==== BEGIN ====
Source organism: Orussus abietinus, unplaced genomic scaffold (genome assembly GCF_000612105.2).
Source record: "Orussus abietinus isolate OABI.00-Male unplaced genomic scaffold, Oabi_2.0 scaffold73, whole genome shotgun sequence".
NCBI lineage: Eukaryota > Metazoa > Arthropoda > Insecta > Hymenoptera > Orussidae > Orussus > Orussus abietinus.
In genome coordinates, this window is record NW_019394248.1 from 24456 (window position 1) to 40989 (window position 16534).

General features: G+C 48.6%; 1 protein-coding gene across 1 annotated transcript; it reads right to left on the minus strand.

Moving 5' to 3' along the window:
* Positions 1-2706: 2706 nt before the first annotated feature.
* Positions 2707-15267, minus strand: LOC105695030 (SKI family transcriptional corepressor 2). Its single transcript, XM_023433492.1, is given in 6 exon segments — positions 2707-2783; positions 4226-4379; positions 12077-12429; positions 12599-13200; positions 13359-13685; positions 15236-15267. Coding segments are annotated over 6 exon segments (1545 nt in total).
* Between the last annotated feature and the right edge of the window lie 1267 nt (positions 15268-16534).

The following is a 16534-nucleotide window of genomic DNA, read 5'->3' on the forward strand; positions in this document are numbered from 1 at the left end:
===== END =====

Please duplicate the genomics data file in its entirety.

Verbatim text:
Source organism: Orussus abietinus, unplaced genomic scaffold (genome assembly GCF_000612105.2).
Source record: "Orussus abietinus isolate OABI.00-Male unplaced genomic scaffold, Oabi_2.0 scaffold73, whole genome shotgun sequence".
NCBI lineage: Eukaryota > Metazoa > Arthropoda > Insecta > Hymenoptera > Orussidae > Orussus > Orussus abietinus.
In genome coordinates, this window is record NW_019394248.1 from 24456 (window position 1) to 40989 (window position 16534).

General features: G+C 48.6%; 1 protein-coding gene across 1 annotated transcript; it reads right to left on the minus strand.

Moving 5' to 3' along the window:
* Positions 1-2706: 2706 nt before the first annotated feature.
* Positions 2707-15267, minus strand: LOC105695030 (SKI family transcriptional corepressor 2). Its single transcript, XM_023433492.1, is given in 6 exon segments — positions 2707-2783; positions 4226-4379; positions 12077-12429; positions 12599-13200; positions 13359-13685; positions 15236-15267. Coding segments are annotated over 6 exon segments (1545 nt in total).
* Between the last annotated feature and the right edge of the window lie 1267 nt (positions 15268-16534).

The following is a 16534-nucleotide window of genomic DNA, read 5'->3' on the forward strand; positions in this document are numbered from 1 at the left end: